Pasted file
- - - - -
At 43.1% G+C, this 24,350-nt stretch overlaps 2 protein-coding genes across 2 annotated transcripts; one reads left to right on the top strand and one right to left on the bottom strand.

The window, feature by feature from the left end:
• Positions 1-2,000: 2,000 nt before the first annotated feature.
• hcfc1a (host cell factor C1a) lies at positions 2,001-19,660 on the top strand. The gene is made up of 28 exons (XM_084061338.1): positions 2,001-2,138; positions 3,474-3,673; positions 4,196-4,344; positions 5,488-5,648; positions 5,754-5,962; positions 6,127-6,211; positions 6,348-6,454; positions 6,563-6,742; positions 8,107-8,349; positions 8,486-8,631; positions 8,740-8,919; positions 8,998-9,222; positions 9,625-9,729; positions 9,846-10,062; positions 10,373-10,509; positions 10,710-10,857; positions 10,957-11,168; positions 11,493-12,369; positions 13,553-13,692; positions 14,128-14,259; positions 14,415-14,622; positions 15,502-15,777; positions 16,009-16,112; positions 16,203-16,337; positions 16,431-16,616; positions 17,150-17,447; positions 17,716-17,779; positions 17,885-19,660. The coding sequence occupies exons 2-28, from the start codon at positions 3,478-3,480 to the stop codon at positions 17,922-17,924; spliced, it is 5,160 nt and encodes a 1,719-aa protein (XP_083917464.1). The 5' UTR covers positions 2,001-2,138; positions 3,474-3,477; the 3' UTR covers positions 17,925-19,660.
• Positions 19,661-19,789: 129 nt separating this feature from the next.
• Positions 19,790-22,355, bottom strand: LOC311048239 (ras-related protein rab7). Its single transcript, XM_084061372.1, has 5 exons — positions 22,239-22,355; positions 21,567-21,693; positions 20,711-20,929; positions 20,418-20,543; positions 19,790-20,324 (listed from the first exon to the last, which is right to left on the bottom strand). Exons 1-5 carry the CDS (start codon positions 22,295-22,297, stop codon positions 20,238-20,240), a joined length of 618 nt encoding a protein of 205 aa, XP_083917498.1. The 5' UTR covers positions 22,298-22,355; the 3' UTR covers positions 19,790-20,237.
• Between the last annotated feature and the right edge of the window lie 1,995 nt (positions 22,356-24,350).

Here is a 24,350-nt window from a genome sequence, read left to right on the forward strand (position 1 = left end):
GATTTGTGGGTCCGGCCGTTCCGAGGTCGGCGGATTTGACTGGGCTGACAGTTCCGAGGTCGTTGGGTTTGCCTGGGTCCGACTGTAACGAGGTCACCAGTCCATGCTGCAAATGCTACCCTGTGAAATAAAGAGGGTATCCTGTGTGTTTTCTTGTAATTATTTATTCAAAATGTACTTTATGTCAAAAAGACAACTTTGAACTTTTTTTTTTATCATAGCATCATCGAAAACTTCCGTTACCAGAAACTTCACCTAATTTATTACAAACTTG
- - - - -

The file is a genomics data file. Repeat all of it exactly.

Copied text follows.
At 43.1% G+C, this 24,350-nt stretch overlaps 2 protein-coding genes across 2 annotated transcripts; one reads left to right on the top strand and one right to left on the bottom strand.

The window, feature by feature from the left end:
• Positions 1-2,000: 2,000 nt before the first annotated feature.
• hcfc1a (host cell factor C1a) lies at positions 2,001-19,660 on the top strand. The gene is made up of 28 exons (XM_084061338.1): positions 2,001-2,138; positions 3,474-3,673; positions 4,196-4,344; positions 5,488-5,648; positions 5,754-5,962; positions 6,127-6,211; positions 6,348-6,454; positions 6,563-6,742; positions 8,107-8,349; positions 8,486-8,631; positions 8,740-8,919; positions 8,998-9,222; positions 9,625-9,729; positions 9,846-10,062; positions 10,373-10,509; positions 10,710-10,857; positions 10,957-11,168; positions 11,493-12,369; positions 13,553-13,692; positions 14,128-14,259; positions 14,415-14,622; positions 15,502-15,777; positions 16,009-16,112; positions 16,203-16,337; positions 16,431-16,616; positions 17,150-17,447; positions 17,716-17,779; positions 17,885-19,660. The coding sequence occupies exons 2-28, from the start codon at positions 3,478-3,480 to the stop codon at positions 17,922-17,924; spliced, it is 5,160 nt and encodes a 1,719-aa protein (XP_083917464.1). The 5' UTR covers positions 2,001-2,138; positions 3,474-3,477; the 3' UTR covers positions 17,925-19,660.
• Positions 19,661-19,789: 129 nt separating this feature from the next.
• Positions 19,790-22,355, bottom strand: LOC311048239 (ras-related protein rab7). Its single transcript, XM_084061372.1, has 5 exons — positions 22,239-22,355; positions 21,567-21,693; positions 20,711-20,929; positions 20,418-20,543; positions 19,790-20,324 (listed from the first exon to the last, which is right to left on the bottom strand). Exons 1-5 carry the CDS (start codon positions 22,295-22,297, stop codon positions 20,238-20,240), a joined length of 618 nt encoding a protein of 205 aa, XP_083917498.1. The 5' UTR covers positions 22,298-22,355; the 3' UTR covers positions 19,790-20,237.
• Between the last annotated feature and the right edge of the window lie 1,995 nt (positions 22,356-24,350).

Here is a 24,350-nt window from a genome sequence, read left to right on the forward strand (position 1 = left end):
GATTTGTGGGTCCGGCCGTTCCGAGGTCGGCGGATTTGACTGGGCTGACAGTTCCGAGGTCGTTGGGTTTGCCTGGGTCCGACTGTAACGAGGTCACCAGTCCATGCTGCAAATGCTACCCTGTGAAATAAAGAGGGTATCCTGTGTGTTTTCTTGTAATTATTTATTCAAAATGTACTTTATGTCAAAAAGACAACTTTGAACTTTTTTTTTTATCATAGCATCATCGAAAACTTCCGTTACCAGAAACTTCACCTAATTTATTACAAACTTG